[1. It will be interesting to note what a mystic philosopher has to say about this: "A man shall become truly poor and as free from his creature will as he was when he was born. And I say to you, by the eternal truth, that as long as ye desire to fulfil the will of God, and have any desire after eternity and God; so long are ye not truly poor. He alone hath true spiritual poverty who wills nothing, knows nothing, desires nothing. "--(From Eckhart as quoted by Inge in Light, Life, and Love.)]

To return to the Origin, to be back at the Source--already a false step this!
Far better it is to stay at home, blind and deaf, and without much ado;
Sitting in the hut, he takes no cognisance of things outside,
Behold the streams flowing-whither nobody knows; and the flowers vividly red-for whom are they?

X

Entering the City with Bliss-bestowing Hands. His thatched cottage gate is closed, and even the wisest know him not. No glimpses of his inner life are to be caught; for he goes on his own way without following the steps of the ancient sages. Carrying a gourd[1] he goes out into the market, leaning against a staff[2] he comes home. He is found in company with wine-bibbers and butchers, he and they are all converted into Buddhas.

Bare-chested and bare-footed, he comes out into the market-place;
Daubed with mud and ashes, how broadly he smiles!
There is no need for the miraculous power of the gods,
For he touches, and lo! the dead trees are in full bloom.

[1. Symbol of emptiness (sunyata).
2. No extra property he has, for he knows that the desire to possess is the curse of human life.]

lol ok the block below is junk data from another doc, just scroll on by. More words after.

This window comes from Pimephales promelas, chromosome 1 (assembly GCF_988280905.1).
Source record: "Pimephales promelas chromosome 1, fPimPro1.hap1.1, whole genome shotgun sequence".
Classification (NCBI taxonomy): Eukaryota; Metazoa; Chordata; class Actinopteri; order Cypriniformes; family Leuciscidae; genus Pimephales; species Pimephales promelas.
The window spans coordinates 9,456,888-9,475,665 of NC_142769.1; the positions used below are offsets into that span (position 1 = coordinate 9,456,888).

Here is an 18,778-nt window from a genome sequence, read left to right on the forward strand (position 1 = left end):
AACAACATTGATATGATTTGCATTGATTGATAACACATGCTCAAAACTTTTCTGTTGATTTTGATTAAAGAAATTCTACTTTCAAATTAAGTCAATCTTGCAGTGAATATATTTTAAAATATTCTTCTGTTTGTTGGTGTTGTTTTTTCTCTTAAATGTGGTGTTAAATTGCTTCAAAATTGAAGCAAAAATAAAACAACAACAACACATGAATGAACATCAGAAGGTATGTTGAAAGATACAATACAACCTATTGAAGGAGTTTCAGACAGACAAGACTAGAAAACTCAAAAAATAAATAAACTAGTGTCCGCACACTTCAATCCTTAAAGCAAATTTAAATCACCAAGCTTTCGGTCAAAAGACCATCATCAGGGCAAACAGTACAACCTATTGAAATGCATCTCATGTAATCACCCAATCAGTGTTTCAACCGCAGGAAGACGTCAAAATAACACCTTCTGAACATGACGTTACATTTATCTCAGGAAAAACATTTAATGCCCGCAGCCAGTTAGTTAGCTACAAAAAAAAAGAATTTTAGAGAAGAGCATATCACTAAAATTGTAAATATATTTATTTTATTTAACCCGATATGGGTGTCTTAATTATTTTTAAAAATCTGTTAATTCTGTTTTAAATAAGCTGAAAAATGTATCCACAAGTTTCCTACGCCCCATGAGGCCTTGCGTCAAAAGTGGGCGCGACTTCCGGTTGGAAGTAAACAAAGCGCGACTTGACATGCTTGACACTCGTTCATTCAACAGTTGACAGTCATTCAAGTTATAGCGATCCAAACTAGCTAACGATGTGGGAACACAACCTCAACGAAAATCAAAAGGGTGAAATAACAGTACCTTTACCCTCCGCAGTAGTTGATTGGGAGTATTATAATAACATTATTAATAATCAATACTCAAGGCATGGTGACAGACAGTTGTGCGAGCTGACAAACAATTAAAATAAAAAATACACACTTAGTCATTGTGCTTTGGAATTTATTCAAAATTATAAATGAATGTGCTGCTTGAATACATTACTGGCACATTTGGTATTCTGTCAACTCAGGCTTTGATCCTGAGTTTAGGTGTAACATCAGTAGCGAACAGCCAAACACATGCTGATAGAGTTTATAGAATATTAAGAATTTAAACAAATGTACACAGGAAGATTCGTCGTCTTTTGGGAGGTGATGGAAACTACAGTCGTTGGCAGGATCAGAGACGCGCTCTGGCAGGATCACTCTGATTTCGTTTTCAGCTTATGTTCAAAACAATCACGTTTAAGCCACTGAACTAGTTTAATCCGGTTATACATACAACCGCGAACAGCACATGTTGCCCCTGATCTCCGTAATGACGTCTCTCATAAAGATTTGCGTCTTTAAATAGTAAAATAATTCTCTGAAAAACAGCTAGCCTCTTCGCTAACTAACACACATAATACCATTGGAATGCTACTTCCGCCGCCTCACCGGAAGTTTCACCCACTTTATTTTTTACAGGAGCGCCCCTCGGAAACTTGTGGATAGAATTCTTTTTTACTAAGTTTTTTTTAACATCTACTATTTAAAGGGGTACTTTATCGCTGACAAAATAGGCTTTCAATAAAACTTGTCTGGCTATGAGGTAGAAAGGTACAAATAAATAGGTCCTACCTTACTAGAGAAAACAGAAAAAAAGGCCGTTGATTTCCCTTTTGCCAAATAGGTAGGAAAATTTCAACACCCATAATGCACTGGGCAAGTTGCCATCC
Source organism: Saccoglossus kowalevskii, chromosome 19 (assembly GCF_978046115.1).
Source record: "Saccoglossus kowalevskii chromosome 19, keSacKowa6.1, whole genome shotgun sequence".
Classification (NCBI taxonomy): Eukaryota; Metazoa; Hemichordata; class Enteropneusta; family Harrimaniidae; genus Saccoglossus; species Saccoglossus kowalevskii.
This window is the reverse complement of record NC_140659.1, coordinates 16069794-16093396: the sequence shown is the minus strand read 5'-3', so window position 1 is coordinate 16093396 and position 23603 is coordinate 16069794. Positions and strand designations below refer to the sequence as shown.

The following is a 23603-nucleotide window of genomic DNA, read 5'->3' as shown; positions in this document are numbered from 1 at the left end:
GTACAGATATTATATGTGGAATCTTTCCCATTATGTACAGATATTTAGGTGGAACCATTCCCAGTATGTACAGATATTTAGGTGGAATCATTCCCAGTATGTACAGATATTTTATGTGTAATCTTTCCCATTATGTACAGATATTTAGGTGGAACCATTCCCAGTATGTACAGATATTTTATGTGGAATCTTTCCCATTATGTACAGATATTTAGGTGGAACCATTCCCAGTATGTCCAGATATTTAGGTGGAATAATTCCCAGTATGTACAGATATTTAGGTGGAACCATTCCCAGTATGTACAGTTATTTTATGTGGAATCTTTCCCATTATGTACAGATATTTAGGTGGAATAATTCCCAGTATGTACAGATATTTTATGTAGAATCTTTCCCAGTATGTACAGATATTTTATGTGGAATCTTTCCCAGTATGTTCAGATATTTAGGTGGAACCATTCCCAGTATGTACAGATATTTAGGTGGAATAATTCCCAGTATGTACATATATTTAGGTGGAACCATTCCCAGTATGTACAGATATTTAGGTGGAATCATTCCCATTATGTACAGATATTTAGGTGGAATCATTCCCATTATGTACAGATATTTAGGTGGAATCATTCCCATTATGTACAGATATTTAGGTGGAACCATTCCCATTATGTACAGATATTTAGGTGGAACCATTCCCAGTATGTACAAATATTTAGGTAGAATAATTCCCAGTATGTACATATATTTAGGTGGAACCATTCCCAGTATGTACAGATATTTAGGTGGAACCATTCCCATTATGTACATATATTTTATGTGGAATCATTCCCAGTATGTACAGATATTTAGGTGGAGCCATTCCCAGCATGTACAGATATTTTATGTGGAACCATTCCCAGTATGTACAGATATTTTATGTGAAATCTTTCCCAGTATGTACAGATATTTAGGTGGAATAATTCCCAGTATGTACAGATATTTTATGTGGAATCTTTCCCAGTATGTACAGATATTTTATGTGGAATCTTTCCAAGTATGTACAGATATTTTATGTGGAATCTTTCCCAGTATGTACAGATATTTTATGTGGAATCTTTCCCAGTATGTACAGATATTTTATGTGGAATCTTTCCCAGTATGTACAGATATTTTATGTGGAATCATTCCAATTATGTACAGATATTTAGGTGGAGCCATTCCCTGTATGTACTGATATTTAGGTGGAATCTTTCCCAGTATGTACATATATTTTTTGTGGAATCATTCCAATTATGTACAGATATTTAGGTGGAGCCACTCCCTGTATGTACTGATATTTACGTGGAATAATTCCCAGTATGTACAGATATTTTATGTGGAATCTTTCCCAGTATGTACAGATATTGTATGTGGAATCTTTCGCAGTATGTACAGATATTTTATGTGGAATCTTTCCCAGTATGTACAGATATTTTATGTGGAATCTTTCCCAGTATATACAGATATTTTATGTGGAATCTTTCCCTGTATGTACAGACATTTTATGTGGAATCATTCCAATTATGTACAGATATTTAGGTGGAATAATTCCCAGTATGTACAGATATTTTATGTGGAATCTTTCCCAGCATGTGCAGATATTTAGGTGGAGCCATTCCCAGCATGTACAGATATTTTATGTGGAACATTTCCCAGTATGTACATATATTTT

D. T. Suzuki’s second version:
"The Ten Cow-herding Pictures," translated by D. T. Suzuki, published
A) in The Eastern Buddhist (Original Series), Vol. 2. Nos. 3-4. 1923. pp. 176-195.
B) in Essays in Zen Buddhism, First Series. New York: Harper & Brothers, 1949, pp. 361-374. "The ten pictures reproduced were specially prepared for the author by Reverend Seisetsu Seki, Abbot of Tenryuji, Kyoto." On this page: Original Gozan (
五山) woodcut print source used for Seisetsu Seki's reproductions


住鼎州梁山廓庵和尚十牛圖 一卷 坿 入衆日用一卷 
京都大學人文科學研究所所藏

http://kanji.zinbun.kyoto-u.ac.jp/db-machine/toho/html/M0060001.html

 

THE TEN COW-HERDING PICTURES

THE attainment of Buddhahood or the realization of Enlightenment is what is aimed at by all pious Buddhists, though not necessarily during this one earthly life; and Zen, as one of the Mahāyāna schools, also teaches that all our efforts must be directed towards this supreme end. While most of the other schools distinguish so many steps of spiritual development and insist on one's going through all the grades successively in order to reach the consummation of the Buddhist discipline, Zen ignores all these, and boldly declares that when one sees into the inmost nature of one's own being, one instantly becomes a Buddha, and that there is no necessity of climbing up each rung of perfection through eternal cycles of transmigration. This has been one of the most characteristic tenets of Zen ever since the coming east of Bodhidharma in the sixth century. 'See into thy own nature and be a Buddha' has thus grown the watchword of the Sect. And this 'seeing' was not the outcome of much learning or speculation, nor was it due to the grace of the supreme Buddha conferred upon his ascetic followers; but it grew out of the special training of the mind prescribed by the Zen masters. This being so, Zen could not very well recognize any form of gradation in the attainment of Buddhahood. The 'seeing into one's nature' was an instant act. There could not be any process in it which would permit scales or steps of development.